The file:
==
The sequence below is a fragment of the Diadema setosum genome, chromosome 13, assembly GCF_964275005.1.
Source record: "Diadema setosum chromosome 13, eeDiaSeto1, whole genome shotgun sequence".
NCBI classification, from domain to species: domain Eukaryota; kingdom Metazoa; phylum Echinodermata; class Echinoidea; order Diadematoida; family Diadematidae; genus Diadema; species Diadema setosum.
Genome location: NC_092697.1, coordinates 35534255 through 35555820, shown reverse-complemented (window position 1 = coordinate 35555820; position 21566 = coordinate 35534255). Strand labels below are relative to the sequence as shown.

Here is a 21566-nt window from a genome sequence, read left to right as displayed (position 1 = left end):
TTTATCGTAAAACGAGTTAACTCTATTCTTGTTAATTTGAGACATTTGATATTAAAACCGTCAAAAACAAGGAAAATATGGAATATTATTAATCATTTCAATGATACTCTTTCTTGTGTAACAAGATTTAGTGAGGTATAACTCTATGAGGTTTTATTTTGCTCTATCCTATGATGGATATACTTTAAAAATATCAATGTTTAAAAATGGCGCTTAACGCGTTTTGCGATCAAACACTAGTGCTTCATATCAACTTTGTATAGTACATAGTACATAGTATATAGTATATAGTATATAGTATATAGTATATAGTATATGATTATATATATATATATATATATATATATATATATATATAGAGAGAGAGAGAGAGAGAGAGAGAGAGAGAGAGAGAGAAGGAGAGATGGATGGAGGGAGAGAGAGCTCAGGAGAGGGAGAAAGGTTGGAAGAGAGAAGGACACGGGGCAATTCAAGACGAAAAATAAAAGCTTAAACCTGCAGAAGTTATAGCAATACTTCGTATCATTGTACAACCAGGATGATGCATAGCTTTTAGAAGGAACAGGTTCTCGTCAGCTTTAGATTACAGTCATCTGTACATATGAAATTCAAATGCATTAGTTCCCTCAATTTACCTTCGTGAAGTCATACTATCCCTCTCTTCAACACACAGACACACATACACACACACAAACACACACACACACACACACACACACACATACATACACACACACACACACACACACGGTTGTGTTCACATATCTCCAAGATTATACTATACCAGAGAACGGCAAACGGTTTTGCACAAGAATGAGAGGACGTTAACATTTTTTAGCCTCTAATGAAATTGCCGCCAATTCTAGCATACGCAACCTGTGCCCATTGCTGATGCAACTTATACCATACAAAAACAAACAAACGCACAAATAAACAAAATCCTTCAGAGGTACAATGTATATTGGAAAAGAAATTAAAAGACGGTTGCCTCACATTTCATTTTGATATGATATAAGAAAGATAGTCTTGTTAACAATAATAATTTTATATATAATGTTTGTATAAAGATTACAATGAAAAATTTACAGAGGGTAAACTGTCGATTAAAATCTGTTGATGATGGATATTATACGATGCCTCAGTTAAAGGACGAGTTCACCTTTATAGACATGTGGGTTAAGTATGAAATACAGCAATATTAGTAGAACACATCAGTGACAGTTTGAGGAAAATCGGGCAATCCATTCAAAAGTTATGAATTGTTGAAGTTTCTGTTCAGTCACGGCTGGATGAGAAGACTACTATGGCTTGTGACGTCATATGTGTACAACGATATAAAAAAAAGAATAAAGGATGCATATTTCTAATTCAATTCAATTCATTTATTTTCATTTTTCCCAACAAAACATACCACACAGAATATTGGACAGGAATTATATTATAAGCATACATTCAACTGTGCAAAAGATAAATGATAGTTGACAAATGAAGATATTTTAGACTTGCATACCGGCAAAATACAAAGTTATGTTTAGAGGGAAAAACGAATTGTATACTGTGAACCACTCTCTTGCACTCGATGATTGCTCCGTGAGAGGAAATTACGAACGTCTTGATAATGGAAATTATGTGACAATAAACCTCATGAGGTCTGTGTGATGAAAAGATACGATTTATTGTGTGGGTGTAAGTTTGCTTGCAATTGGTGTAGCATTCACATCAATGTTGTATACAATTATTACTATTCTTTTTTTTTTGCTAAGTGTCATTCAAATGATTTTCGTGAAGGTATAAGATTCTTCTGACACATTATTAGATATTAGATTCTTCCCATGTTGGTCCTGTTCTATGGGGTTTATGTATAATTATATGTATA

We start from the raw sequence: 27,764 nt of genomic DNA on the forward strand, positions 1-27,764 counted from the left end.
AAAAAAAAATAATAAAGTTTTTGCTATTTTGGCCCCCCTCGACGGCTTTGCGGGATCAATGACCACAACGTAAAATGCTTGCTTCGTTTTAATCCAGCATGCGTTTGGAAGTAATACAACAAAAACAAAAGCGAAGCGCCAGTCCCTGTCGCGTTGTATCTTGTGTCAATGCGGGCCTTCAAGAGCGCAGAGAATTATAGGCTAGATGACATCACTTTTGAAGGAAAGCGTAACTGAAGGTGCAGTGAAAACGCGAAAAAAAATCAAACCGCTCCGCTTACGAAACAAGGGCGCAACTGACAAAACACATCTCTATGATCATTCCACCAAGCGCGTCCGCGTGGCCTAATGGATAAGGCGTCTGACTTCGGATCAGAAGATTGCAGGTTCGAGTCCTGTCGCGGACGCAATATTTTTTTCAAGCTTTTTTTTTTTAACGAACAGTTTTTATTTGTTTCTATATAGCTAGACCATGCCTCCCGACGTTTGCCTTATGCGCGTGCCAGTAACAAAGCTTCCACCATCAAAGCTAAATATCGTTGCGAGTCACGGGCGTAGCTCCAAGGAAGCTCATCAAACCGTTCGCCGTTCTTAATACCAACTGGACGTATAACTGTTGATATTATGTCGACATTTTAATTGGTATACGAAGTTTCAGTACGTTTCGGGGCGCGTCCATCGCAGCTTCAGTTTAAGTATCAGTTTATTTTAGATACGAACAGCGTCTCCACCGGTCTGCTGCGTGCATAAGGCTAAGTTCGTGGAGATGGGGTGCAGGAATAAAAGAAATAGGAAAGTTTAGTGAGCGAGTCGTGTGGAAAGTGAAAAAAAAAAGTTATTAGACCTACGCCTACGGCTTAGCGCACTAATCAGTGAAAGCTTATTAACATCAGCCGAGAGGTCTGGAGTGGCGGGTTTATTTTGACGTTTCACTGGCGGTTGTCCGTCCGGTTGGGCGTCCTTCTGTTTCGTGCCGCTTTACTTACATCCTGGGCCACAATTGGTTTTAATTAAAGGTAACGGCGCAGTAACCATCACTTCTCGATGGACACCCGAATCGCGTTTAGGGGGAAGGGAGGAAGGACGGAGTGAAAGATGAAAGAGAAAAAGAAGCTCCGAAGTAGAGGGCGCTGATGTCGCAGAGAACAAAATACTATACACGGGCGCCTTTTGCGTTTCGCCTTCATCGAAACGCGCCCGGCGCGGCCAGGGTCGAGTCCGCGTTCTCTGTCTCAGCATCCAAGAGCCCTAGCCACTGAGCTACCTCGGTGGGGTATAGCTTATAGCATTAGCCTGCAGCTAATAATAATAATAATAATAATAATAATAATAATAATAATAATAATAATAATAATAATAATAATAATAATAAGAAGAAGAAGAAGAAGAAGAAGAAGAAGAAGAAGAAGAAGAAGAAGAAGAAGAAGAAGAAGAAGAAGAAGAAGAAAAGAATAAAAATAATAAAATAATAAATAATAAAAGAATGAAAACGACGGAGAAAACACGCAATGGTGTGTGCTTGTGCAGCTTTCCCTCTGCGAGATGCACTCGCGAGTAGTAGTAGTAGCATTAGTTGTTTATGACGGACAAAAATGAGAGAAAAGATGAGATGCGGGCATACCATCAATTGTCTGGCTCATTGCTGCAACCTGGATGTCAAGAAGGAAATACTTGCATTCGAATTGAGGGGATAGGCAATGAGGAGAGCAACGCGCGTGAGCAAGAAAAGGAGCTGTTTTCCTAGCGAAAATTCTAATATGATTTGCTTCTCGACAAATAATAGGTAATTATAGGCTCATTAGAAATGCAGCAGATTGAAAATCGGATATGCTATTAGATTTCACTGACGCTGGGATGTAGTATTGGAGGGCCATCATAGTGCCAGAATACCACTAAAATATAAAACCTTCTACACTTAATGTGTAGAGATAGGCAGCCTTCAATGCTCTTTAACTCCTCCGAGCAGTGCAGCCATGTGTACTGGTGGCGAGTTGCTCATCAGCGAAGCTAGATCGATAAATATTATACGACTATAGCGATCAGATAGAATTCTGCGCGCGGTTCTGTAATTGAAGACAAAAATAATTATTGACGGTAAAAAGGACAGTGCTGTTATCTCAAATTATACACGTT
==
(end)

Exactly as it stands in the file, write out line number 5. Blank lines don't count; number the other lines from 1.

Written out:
Here is a 21566-nt window from a genome sequence, read left to right as displayed (position 1 = left end):